Fairgoers can’t believe seacow sculpture is really butter

lmorel@bradenton.comJanuary 20, 2012 

PALMETTO -- Inside the Manatee County Fair’s exhibit hall, sculptor Jim Victor was whittling away at his latest work of art: an underwater scene of a manatee swimming alongside a diver, seaweed covering the ocean floor below.

Spectators peered into the climate-controlled trailer where Victor, wearing a hooded jacket, worked. The temperature inside was about 55 degrees.

The reason behind the chilly conditions: Victor was sculpting out of butter.

Nearly 700 pounds of it.

For about 30 years, Victor has been food-sculpting for dozens of fairs and companies, from the Miami-Dade County Fair to the Hershey Co. It’s Victor’s first time at the Manatee County Fair.

Besides butter, Victor has sculpted artwork out of other edible materials, including: a chocolate stegosaurus, a Christopher Columbus bust carved out of Parmesan and the Mona Lisa depicted in Italian food.

“It’s real. People really do it,” Victor said. “I tried it with whatever people wanted me to do.”

The idea to become a food sculptor began after Victor graduated from the Pennsylvania Academy of the Fine Arts in 1968. He didn’t have a job lined up. But he found a chocolate sculpting job, which led him to create a chocolate bust of Mickey Rooney and Ann Miller for a Broadway show.

He and his wife, Marie Pelton, now run a food-sculpting business from their home in the outskirts of Philadelphia. Victor also has worked on non-food artwork in the past.

Victor drove down to Palmetto with his $8,500 climate-controlled booth latched onto the back of his Toyota pickup truck. During the first days of the Manatee County Fair, he got to work.

Before whipping out the butter, Victor created a steel structure to hold the weight of the material. “From there, I keep putting the butter on the model,” Victor said.

With slabs of butter in one hand and a wooden tool in the other, Victor meticulously spread the butter to form the sculpture.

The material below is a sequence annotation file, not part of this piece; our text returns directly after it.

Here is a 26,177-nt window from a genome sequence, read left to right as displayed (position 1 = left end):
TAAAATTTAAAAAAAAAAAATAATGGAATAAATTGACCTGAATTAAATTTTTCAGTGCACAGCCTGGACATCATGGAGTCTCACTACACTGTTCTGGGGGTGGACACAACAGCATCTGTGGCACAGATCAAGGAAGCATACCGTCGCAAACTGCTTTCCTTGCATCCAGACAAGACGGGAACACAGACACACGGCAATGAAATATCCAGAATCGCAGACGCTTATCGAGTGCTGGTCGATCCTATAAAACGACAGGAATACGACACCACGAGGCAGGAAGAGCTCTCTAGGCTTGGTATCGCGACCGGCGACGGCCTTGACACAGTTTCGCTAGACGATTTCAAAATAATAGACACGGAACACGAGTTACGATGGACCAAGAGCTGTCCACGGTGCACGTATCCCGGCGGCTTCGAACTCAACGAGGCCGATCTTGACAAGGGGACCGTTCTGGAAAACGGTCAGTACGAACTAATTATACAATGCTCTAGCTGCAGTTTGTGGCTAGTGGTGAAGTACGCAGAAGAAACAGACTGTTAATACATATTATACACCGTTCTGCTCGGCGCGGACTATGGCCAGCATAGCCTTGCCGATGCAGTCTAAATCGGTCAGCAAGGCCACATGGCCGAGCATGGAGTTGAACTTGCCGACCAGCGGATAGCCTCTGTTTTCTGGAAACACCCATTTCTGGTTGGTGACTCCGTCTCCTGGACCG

The butter was donated to Victor by a Land O’Lakes plant in Pennsylvania. But the butter isn’t edible because it was deemed unuseable by Land O’Lakes.

The reason behind the manatee? “It’s the Manatee County Fair,” Victor said who uses hammers, wooden tools and photographs of manatees to carve his creation.

But the pictures were misleading, Victor said. He went to the South Florida Museum to visit Snooty, the oldest living manatee in captivity. When he saw the manatee, Victor realized Snooty’s head was smaller than the manatees he’d seen in photos. He went back to his sculpture and carved away at the head.

“They always say a picture is worth a thousand words, but the real thing is worth a thousand pictures,” Victor said.

Inside the trailer, Victor keeps the thermostat between 55 and 60 degrees so the butter is pliable. Once it’s complete, the temperature will be lowered to 50 degrees.

Reactions vary from the crowd. Many stared at the manatee, mouths open. Others laughed.

“Ice sculptures I’ve seen, but not butter,” said Diane Deuel of Ellenton.

Victor occasionally walks outside to examine his work from a distance. Spectators then pick his brain with questions and make butter jokes.

As he stared at the butter manatee, Bob Uhl, of Ridgewood, said, “I would grab a piece of toast.”

Victor hopes to finish the sculpture today. The sculpture’s fate after the fair hasn’t been decided, Victor said. In the past, butter from his sculptures was melted into biofuel.

Until then, Victor continues to work, one scrap of butter at a time.

Bradenton Herald is pleased to provide this opportunity to share information, experiences and observations about what's in the news. Some of the comments may be reprinted elsewhere in the site or in the newspaper. We encourage lively, open debate on the issues of the day, and ask that you refrain from profanity, hate speech, personal comments and remarks that are off point. Thank you for taking the time to offer your thoughts.

Commenting FAQs | Terms of Service